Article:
Startups Uncensored, Jason Nazar’s monthly coffee klatch, is normally a tech industry affair. The founder of Santa Monica’s Docstoc Inc. has hosted talks with top executives, journalists and visionaries in tech.
So, it was somewhat surprising that the featured speaker for the January session at Shutters on the Beach in Santa Monica was current L.A. mayoral candidate and Councilman Eric Garcetti. And that was the point.
“We’re going to expand the series to try and find different kinds of people that touch on tech tangentially,” said Nazar. “Eric has been someone who’s proactive about reaching out to the tech community.”
More often than not, the topics at January’s Startups Uncensored actually steered away from the city’s relationship with the tech scene, and instead were about the challenges facing Los Angeles, such as budgets, education and transportation. There was a campaign element to Garcetti’s appearance; Nazar has backed the candidate publicly.
The longer-lasting take-away from the councilman’s appearance, however, might be the new audience he brought to the monthly event – which already draws attendees by the hundreds.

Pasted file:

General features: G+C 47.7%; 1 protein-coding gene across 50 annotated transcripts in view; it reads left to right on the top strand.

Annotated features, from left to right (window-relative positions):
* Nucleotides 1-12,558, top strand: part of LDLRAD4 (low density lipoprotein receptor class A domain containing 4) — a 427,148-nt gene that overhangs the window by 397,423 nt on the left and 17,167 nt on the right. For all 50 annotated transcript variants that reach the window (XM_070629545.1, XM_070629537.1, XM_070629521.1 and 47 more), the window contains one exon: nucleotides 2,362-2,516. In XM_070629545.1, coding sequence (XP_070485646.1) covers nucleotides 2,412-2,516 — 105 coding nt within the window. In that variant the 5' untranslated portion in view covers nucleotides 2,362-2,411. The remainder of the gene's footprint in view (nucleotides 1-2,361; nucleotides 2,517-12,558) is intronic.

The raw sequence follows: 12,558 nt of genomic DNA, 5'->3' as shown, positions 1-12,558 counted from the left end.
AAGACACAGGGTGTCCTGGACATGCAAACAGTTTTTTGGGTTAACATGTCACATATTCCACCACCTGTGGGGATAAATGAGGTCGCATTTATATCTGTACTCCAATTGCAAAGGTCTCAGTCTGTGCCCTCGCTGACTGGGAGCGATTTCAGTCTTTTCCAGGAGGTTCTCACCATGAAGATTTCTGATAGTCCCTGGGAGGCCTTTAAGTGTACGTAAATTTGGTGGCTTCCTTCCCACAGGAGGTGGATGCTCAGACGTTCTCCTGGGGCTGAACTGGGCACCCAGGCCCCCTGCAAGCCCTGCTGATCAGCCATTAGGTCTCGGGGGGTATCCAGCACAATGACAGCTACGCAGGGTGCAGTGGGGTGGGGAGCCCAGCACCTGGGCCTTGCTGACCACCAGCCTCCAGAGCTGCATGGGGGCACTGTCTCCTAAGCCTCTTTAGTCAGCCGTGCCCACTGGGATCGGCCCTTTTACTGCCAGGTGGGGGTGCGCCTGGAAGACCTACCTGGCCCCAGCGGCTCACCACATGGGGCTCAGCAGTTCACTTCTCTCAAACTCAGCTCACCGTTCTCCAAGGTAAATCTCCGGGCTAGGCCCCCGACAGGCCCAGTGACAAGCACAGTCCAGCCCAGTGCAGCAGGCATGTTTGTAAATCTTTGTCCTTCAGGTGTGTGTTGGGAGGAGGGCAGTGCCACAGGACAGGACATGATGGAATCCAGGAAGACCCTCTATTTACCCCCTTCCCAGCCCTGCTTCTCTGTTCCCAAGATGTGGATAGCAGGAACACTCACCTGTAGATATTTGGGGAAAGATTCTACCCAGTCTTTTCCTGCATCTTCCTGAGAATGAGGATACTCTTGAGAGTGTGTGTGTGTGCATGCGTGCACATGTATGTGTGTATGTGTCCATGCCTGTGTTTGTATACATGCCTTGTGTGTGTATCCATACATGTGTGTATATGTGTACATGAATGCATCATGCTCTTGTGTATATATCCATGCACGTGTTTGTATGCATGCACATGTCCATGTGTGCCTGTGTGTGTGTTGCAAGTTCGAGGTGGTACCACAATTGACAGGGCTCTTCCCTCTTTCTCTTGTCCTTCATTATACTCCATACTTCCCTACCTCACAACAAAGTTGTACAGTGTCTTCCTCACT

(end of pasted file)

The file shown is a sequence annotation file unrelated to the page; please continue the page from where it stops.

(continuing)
“There were a lot of new folks that had never been to these talks before,” Nazar said.
Local car dealer Fritz Hitchcock is a certified sports fanatic. He’s attended 35 of the 47 Super Bowls.
But last week’s game in New Orleans definitely stood out – and not just for the power outage that interrupted play for 35 minutes early in the second half.
“Of course, it was the most unusual game I’ve ever seen. But it was also right at the top in terms of excitement,” Hitchcock said. “There was that (108-yard) kickoff return by the (Baltimore) Ravens, which was absolutely amazing to watch in person. Then the excitement level really picked up in the crowd when the momentum shifted after the power outage.”
As for the outage itself, the 73-year-old owner of four Southern California car dealerships was sitting in a corner near the press box – in the half of the stadium that remained lit.
“People were a little nervous right after the lights started going out,” Hitchcock said. “But once it became clear only half the lights had been affected and the announcer came on and said the game was being delayed, most people sat around and got to know their neighbors. The rest went to the concession stands. For such a large crowd, everyone was really well-behaved.”
Hitchcock said it would have been a much bigger deal had all the lights gone out.
“I don’t know what would have happened then,” he said.
Staff reporters Tom Dotan and Howard Fine contributed to this column. Page 3 is compiled by Editor Charles Crumpley. He can be reached at firstname.lastname@example.org.
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